In each of the nine topics, the economies that improved the most in 2009/10 are Peru (getting credit), Congo DR (dealing with construction permits), Samoa (registering property), Ghana (getting credit), Swaziland (protecting investors), Tunisia (paying taxes), Peru (trading across borders), Malawi (enforcing contracts), and Czech Republic(closing a business). The economies of East Asia made it easiest of all for local firms to do business.
|Ease of doing business (rank)||116|
|Starting a business (rank)||96|
|Cost (% of income per capita)||46.6|
|Minimum capital (% of income per capita)||0|
|Dealing with construction permits (rank)||130|
|Cost (% of income per capita)||192.1|
|Registering property (rank)||25|
|Cost (% of property value)||4.8|
|Getting credit (rank)||89|
|Strength of legal rights index (0-10)||6|
|Depth of credit information index (0-6)||2|
|Public registry coverage (% of adults)||0|
|Private bureau coverage (% of adults)||0.3|
|Protecting investors (rank)||74|
|Extent of disclosure index (0-10)||6|
|Extent of director liability index (0-10)||1|
|Ease of shareholder suits index (0-10)||9|
|Strength of investor protection index (0-10)||5.3|
|Paying taxes (rank)||123|
|Payments (number per year)||34|
|Time (hours per year)||338|
|Total tax rate (% of profit)||38.2|
|Trading across borders (rank)||164|
|Documents to export (number)||9|
|Time to export (days)||41|
|Cost to export (US$ per container)||1960|
|Documents to import (number)||10|
|Time to import (days)||35|
|Cost to import (US$ per container)||2095|
|Enforcing contracts (rank)||123|
|Cost (% of claim)||26.8|
|Closing a business (rank)||107|
|Cost (% of estate)||9|
|Recovery rate (cents on the dollar)||24.5|
Two good practices cited in the report:
- Allowing out-of-court enforcement while supporting access to credit is one of the most favorable in Nepal.
- Registering Property: The Finance Act 2008 has reduced the fee for transferring a property from 6.0 percent to 4.5 percent of the property’s value.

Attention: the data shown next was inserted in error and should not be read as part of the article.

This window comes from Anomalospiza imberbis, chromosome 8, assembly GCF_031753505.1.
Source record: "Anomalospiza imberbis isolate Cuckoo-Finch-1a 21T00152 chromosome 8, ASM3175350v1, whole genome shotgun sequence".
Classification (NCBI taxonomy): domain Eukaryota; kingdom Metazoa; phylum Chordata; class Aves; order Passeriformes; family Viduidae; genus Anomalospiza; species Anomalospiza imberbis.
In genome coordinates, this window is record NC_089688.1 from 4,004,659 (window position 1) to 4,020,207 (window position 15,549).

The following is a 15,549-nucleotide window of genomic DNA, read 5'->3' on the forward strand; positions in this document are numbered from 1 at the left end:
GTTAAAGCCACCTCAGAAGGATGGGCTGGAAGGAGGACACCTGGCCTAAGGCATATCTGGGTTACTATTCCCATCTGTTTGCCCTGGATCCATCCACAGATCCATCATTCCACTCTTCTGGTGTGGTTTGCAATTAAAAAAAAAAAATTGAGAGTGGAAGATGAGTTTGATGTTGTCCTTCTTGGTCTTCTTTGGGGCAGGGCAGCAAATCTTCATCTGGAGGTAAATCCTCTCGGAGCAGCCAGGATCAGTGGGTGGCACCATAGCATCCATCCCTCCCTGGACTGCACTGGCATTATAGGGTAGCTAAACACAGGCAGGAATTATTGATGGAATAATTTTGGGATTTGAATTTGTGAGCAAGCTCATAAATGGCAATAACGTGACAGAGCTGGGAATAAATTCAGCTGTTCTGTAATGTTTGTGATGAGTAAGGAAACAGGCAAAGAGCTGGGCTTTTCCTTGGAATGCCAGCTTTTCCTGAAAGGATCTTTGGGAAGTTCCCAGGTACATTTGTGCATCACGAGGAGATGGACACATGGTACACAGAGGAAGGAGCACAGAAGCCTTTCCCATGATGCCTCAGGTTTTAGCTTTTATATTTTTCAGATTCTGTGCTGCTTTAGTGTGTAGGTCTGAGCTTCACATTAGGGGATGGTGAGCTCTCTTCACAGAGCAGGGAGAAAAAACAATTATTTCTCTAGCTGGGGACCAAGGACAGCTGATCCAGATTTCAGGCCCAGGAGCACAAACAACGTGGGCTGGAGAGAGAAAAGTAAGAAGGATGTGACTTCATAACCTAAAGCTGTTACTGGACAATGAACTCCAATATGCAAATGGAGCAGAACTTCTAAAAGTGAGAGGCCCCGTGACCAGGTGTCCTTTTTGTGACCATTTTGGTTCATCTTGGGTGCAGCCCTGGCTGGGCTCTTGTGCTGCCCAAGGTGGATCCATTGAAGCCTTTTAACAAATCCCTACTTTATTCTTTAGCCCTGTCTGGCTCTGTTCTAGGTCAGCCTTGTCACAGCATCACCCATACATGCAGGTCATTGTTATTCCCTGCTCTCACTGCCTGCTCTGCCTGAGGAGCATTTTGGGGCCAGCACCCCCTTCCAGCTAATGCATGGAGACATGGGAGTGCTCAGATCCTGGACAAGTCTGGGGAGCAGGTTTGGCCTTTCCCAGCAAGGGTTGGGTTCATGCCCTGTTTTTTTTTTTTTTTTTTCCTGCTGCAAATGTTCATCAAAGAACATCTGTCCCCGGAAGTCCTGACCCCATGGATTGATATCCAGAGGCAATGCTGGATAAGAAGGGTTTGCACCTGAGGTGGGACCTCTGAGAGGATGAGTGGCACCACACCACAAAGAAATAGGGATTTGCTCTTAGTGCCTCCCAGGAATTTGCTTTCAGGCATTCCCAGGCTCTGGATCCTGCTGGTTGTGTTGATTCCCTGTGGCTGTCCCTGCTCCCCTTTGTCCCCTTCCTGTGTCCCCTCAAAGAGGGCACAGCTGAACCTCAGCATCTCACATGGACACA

A ranking on competitiveness of economies is published by the World Economic Forum. The latest Global Competitiveness Report 2010/11 shows that government instability/coups, corruption, and policy instability are the three most problematic factors for doing business in Nepal. These are followed by inefficient government bureaucracy, inadequate supply of infrastructure, restrictive labor regulations, and poor work ethic in national labor force. Interestingly, tax regulations and tax rates are the least problematic factors for doing business in Nepal. It means that the biggest constraint is political.
The GCR identified Switzerland as the most competitive nation. Among 139 countries, Nepal ranks 130th in terms of competitiveness with a score of 3.34 (7 being the highest; Switzerland has a score of 5.63). Last year, Nepal ranked 125th, which means that the economy's competitiveness declined by five positions. Look at the South Asian countries, India ranks 51th (two positions down from last year); Bangladesh ranks 107th (one position down); Pakistan ranks 123th (twenty-two positions down); and Sri Lanka ranks 62nd (17 positions up).
The Global Competitiveness Index (GCI) is based on 12 pillars of competitiveness, providing a comprehensive picture of the competitiveness landscape in countries around the world at all stages of development. The pillars are: institutions, infrastructure, macroeconomic environment, health and primary education, higher education and training, goods market efficiency, labor market efficiency, financial market development, technological readiness, market size, business sophistication, and innovation.